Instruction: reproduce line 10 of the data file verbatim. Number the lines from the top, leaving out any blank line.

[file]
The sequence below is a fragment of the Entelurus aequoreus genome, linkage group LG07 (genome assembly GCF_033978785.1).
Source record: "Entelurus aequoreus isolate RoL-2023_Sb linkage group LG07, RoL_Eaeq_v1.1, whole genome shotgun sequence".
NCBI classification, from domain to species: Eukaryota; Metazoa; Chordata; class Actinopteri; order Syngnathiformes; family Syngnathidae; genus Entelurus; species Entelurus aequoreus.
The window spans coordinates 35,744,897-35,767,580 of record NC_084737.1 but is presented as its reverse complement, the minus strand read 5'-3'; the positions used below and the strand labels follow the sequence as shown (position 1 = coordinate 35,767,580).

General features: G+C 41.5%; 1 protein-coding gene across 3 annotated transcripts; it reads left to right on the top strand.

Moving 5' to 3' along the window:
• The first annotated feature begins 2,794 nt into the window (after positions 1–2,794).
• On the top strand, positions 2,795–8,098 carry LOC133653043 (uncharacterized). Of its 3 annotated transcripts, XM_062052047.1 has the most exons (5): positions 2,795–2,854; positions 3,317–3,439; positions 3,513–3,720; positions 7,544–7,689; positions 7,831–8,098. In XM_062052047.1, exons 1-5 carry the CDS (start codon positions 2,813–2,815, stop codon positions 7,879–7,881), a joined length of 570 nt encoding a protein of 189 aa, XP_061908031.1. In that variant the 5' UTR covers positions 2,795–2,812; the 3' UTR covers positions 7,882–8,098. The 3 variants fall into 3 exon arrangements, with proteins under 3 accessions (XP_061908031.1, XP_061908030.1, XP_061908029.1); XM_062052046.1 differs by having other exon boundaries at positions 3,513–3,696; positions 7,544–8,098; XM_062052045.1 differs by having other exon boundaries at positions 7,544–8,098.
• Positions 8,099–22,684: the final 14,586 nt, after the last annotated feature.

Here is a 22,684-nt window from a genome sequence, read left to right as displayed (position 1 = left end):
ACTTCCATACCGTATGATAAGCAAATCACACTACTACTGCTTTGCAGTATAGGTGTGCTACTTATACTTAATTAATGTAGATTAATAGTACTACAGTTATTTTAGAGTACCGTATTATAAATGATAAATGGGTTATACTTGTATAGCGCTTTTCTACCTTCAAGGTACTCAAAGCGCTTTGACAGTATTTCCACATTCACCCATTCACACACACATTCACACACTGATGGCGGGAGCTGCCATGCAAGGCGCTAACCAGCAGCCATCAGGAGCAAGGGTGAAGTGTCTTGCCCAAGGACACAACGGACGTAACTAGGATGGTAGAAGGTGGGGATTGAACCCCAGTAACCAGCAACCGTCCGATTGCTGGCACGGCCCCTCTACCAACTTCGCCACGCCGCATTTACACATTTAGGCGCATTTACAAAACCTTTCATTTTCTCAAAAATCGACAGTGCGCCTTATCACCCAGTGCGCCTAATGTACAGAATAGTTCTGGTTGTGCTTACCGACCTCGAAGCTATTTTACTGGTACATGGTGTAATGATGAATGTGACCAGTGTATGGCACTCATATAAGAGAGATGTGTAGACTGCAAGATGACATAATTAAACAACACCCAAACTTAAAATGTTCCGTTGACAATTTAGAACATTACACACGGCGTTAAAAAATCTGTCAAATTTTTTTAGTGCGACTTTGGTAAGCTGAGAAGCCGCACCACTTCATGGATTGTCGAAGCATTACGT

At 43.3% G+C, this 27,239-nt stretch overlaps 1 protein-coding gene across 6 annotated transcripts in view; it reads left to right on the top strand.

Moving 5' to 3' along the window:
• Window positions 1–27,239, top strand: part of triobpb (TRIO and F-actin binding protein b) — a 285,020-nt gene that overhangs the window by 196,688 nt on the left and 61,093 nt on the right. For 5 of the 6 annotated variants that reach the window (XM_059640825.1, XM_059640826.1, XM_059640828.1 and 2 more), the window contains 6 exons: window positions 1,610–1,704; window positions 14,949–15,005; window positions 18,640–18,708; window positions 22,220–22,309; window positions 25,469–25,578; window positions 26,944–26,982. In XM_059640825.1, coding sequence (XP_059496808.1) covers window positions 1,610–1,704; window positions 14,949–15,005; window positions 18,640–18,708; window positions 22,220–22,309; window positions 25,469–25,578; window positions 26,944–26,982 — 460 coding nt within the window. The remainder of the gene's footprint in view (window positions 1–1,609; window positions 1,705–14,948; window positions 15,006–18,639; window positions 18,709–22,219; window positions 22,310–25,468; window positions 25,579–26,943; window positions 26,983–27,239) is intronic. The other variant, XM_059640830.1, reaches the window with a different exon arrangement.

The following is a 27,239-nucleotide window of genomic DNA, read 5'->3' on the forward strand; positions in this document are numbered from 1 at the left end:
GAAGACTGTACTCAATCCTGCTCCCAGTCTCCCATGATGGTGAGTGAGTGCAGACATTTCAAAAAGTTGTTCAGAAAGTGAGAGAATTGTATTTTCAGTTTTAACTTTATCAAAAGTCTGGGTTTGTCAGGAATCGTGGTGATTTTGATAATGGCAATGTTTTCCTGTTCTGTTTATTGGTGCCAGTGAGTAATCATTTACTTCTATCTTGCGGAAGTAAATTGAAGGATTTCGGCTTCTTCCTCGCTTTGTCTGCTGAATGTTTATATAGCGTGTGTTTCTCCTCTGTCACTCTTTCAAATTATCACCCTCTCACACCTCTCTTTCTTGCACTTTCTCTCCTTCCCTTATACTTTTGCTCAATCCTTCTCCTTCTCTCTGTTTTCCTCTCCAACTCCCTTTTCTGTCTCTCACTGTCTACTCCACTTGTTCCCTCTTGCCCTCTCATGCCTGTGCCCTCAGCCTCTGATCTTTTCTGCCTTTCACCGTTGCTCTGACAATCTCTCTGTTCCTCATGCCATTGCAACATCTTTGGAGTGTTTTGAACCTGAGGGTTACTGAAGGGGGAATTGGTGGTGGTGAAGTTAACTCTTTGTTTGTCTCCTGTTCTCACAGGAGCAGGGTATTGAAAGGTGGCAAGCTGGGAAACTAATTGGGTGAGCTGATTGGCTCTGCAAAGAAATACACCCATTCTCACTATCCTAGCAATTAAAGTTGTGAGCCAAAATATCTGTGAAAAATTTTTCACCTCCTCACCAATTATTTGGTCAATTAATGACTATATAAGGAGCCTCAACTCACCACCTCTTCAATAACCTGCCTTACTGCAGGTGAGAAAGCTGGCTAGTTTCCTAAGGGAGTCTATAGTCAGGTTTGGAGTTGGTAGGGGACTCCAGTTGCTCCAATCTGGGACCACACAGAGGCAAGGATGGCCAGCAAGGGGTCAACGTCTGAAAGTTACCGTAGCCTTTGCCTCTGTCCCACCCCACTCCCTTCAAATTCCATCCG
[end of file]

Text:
Here is a 22,684-nt window from a genome sequence, read left to right as displayed (position 1 = left end):